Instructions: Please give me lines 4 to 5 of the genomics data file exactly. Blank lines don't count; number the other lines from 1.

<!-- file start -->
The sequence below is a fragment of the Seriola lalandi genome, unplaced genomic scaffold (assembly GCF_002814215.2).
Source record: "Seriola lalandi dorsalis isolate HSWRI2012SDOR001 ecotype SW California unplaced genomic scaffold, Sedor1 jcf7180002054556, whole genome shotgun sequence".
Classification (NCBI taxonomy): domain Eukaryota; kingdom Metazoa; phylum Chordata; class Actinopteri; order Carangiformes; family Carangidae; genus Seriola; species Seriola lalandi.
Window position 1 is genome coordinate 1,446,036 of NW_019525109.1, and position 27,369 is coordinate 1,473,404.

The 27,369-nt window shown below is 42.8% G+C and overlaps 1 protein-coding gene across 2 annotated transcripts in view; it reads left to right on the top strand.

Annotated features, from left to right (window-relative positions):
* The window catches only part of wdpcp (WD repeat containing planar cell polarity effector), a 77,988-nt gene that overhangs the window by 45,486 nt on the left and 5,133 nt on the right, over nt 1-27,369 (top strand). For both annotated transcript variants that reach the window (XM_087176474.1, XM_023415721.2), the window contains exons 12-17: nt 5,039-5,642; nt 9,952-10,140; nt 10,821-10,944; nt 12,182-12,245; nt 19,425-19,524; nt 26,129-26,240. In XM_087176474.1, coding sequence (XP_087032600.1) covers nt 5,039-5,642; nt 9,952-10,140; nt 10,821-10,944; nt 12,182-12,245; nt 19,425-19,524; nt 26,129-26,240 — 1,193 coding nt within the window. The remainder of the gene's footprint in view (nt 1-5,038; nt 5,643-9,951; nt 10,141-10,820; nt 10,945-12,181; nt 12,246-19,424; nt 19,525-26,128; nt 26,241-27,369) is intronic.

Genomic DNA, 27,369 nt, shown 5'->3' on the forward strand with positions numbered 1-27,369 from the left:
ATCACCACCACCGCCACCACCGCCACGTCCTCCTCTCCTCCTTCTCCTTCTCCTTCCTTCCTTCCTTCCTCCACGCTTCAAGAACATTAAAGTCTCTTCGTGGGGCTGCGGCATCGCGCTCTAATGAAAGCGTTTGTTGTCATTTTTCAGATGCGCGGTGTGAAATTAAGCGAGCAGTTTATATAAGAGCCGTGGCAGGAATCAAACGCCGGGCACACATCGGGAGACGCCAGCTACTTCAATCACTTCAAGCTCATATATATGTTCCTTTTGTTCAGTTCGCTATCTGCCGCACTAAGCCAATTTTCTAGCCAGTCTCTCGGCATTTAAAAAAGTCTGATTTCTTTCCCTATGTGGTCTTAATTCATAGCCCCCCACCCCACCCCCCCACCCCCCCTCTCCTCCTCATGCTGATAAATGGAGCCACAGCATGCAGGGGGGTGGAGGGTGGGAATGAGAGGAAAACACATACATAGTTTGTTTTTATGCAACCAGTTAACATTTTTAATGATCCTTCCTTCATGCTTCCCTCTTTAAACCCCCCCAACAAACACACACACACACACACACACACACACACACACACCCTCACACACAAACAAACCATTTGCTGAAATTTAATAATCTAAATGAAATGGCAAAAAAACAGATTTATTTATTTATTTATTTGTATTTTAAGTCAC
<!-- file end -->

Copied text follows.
Window position 1 is genome coordinate 1,446,036 of NW_019525109.1, and position 27,369 is coordinate 1,473,404.

The 27,369-nt window shown below is 42.8% G+C and overlaps 1 protein-coding gene across 2 annotated transcripts in view; it reads left to right on the top strand.